Our breakfast, included and ordered the night before, was delivered in a cute little cooler and included cereal, milk, juice, and bananas. Showered and refreshed, we spent some time wandering the town, heading first for the beach, then looking at shops while on the prowl for coffee (daughter) and tea (me.) But the constant was exclaiming over how cute/beautiful/whatever the town was. (The other constant, in my mind at least, was how on earth anyone could afford to live here!!) Houses in a variety of attractive styles, although not in this part of town, enormous, were surrounded by beautiful gardens. The commercial part of town was equally as attractive, my cameras (phone and Nikon) were kept busy, and our beauty-meter was sated by the time we got in the car to continue our trip with Napa at the end of this day.



It was a rather cruel shock to come around the corner, so to speak, and find ourselves in the real world of city, chain stores, and crowded roads. The imposing natural beauty of the coast and the charm of Carmel were abruptly gone. But we were headed to lunch with a friend of Shannon’s and looking forward to getting into wine country by afternoon.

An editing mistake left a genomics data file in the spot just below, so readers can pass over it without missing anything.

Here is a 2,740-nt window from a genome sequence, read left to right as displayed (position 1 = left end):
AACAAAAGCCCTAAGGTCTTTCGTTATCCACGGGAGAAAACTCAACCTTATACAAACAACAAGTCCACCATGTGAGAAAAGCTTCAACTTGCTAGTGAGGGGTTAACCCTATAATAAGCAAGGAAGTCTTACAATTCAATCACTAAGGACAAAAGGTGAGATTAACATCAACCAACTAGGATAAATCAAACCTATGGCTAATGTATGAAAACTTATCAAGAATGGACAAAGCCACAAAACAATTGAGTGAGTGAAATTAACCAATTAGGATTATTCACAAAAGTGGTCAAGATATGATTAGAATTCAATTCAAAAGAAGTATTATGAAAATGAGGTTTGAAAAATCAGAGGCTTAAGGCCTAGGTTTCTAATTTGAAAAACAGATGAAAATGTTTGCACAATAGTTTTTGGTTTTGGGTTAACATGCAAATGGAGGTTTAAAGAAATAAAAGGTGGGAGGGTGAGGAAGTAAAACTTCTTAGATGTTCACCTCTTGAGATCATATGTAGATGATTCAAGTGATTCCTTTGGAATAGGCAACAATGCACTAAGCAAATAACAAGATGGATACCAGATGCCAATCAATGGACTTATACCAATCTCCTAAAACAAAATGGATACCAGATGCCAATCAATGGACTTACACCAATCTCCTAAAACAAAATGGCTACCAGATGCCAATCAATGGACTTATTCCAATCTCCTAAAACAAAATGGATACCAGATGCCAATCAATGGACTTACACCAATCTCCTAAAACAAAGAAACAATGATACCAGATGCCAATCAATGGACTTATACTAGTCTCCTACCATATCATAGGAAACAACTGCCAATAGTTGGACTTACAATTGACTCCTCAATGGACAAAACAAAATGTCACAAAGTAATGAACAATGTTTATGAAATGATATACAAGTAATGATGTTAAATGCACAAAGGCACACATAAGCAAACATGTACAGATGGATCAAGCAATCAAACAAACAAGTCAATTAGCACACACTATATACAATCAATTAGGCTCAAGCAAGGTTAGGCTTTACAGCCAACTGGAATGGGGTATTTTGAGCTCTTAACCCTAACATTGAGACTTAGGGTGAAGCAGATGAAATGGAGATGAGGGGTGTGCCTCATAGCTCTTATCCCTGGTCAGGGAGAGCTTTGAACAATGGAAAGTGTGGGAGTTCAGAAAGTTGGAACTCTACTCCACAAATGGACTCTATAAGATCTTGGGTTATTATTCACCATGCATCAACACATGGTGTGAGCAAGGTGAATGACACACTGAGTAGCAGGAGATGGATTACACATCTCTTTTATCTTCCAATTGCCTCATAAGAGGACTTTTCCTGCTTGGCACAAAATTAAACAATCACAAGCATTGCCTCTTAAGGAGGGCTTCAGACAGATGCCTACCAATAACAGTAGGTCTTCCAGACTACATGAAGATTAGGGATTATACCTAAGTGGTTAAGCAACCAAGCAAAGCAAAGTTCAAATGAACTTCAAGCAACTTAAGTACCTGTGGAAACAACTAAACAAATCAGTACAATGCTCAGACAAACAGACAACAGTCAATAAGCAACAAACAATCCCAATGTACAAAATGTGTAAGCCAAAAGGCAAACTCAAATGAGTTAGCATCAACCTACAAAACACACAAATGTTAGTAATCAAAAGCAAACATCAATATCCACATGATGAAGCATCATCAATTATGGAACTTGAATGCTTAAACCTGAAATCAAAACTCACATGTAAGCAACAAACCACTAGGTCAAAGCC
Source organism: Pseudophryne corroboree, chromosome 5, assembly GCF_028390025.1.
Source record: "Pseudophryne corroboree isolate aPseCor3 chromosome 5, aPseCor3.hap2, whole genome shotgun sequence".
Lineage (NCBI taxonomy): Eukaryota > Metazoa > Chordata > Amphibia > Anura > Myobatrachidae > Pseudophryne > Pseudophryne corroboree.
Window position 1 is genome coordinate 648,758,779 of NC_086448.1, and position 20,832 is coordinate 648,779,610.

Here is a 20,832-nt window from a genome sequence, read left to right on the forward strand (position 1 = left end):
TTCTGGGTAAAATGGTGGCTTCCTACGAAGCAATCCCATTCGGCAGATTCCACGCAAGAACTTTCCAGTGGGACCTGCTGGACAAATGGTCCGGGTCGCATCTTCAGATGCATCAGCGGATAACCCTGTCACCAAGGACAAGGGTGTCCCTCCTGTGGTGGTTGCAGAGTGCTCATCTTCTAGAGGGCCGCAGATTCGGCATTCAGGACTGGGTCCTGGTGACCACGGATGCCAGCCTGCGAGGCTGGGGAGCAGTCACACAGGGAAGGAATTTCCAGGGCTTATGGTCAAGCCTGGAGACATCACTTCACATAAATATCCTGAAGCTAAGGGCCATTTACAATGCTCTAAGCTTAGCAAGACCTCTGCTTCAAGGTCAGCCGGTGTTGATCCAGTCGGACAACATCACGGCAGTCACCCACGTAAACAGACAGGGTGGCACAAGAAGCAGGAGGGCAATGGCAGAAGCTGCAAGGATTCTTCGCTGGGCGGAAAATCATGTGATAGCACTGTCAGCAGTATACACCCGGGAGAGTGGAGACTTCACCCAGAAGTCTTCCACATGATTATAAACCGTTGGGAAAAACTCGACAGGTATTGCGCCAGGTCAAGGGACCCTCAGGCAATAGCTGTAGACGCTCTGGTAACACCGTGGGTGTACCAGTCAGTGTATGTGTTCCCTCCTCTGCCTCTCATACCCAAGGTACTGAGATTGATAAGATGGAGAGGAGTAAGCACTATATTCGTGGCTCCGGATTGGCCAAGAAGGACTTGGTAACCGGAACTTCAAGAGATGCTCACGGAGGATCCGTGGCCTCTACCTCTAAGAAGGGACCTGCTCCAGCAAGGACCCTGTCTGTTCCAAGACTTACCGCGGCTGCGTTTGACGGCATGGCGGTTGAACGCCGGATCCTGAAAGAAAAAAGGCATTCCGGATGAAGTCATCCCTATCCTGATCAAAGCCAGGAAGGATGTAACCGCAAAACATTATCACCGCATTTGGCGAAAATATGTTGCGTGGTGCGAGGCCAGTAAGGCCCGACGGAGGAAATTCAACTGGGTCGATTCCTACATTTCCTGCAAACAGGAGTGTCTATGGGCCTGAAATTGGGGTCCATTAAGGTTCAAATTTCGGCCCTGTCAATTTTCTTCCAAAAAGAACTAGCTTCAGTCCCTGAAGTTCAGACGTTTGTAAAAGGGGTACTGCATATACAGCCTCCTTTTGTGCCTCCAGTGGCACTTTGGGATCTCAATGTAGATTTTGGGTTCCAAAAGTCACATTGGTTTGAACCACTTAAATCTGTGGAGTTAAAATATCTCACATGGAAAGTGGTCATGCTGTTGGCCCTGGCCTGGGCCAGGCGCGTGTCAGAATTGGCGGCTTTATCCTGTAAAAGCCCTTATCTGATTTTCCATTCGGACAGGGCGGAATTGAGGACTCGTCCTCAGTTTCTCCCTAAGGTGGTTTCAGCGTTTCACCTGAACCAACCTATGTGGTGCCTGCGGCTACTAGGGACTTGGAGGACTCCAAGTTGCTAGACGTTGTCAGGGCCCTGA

The wait for lunch was made more than bearable by mimosas served in water glasses (i.e.large), good conversation, and delicious food. After that, we followed her friend through climbing, winding roads to a winery in the Santa Cruz Mountains he liked that has, like much of the area, a gorgeous view. They also had good wine, which we tasted. Then it was back in the car and on the road once more.

Our B&B

Our B&B